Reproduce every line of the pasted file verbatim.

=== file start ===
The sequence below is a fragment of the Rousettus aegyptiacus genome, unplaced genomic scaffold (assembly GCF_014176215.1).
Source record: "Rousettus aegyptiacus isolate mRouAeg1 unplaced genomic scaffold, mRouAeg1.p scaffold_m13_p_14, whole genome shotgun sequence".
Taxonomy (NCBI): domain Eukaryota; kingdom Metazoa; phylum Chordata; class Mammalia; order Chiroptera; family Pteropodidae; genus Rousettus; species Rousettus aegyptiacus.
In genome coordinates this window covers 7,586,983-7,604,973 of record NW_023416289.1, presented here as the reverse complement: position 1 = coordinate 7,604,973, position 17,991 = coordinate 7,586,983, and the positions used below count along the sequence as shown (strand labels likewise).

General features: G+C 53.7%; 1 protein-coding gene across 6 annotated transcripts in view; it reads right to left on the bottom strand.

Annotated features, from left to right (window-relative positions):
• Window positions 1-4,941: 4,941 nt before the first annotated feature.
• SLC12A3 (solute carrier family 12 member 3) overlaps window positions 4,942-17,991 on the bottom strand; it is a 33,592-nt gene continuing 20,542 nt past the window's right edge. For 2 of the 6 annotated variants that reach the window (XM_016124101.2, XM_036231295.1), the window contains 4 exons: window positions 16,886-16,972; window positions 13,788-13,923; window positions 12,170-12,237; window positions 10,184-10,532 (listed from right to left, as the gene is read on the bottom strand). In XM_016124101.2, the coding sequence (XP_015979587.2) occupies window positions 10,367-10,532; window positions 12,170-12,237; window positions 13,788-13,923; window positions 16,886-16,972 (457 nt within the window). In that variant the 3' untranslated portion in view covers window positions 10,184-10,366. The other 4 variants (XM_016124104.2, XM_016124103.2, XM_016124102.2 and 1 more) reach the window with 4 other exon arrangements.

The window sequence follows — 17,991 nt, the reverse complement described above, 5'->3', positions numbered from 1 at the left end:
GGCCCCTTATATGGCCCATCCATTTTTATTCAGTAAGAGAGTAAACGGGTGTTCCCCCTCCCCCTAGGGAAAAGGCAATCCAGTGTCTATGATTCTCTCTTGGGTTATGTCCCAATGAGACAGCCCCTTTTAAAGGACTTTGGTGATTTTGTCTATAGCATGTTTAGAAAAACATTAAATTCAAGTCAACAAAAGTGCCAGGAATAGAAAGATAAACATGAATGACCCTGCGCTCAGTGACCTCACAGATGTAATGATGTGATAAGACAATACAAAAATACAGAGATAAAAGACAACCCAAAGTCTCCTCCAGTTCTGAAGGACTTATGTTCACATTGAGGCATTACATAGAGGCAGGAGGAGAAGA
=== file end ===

The sequence below is a fragment of the Rousettus aegyptiacus genome, unplaced genomic scaffold (assembly GCF_014176215.1).
Source record: "Rousettus aegyptiacus isolate mRouAeg1 unplaced genomic scaffold, mRouAeg1.p scaffold_m13_p_14, whole genome shotgun sequence".
Taxonomy (NCBI): domain Eukaryota; kingdom Metazoa; phylum Chordata; class Mammalia; order Chiroptera; family Pteropodidae; genus Rousettus; species Rousettus aegyptiacus.
In genome coordinates this window covers 7,586,983-7,604,973 of record NW_023416289.1, presented here as the reverse complement: position 1 = coordinate 7,604,973, position 17,991 = coordinate 7,586,983, and the positions used below count along the sequence as shown (strand labels likewise).

General features: G+C 53.7%; 1 protein-coding gene across 6 annotated transcripts in view; it reads right to left on the bottom strand.

Annotated features, from left to right (window-relative positions):
• Window positions 1-4,941: 4,941 nt before the first annotated feature.
• SLC12A3 (solute carrier family 12 member 3) overlaps window positions 4,942-17,991 on the bottom strand; it is a 33,592-nt gene continuing 20,542 nt past the window's right edge. For 2 of the 6 annotated variants that reach the window (XM_016124101.2, XM_036231295.1), the window contains 4 exons: window positions 16,886-16,972; window positions 13,788-13,923; window positions 12,170-12,237; window positions 10,184-10,532 (listed from right to left, as the gene is read on the bottom strand). In XM_016124101.2, the coding sequence (XP_015979587.2) occupies window positions 10,367-10,532; window positions 12,170-12,237; window positions 13,788-13,923; window positions 16,886-16,972 (457 nt within the window). In that variant the 3' untranslated portion in view covers window positions 10,184-10,366. The other 4 variants (XM_016124104.2, XM_016124103.2, XM_016124102.2 and 1 more) reach the window with 4 other exon arrangements.

The window sequence follows — 17,991 nt, the reverse complement described above, 5'->3', positions numbered from 1 at the left end:
GGCCCCTTATATGGCCCATCCATTTTTATTCAGTAAGAGAGTAAACGGGTGTTCCCCCTCCCCCTAGGGAAAAGGCAATCCAGTGTCTATGATTCTCTCTTGGGTTATGTCCCAATGAGACAGCCCCTTTTAAAGGACTTTGGTGATTTTGTCTATAGCATGTTTAGAAAAACATTAAATTCAAGTCAACAAAAGTGCCAGGAATAGAAAGATAAACATGAATGACCCTGCGCTCAGTGACCTCACAGATGTAATGATGTGATAAGACAATACAAAAATACAGAGATAAAAGACAACCCAAAGTCTCCTCCAGTTCTGAAGGACTTATGTTCACATTGAGGCATTACATAGAGGCAGGAGGAGAAGA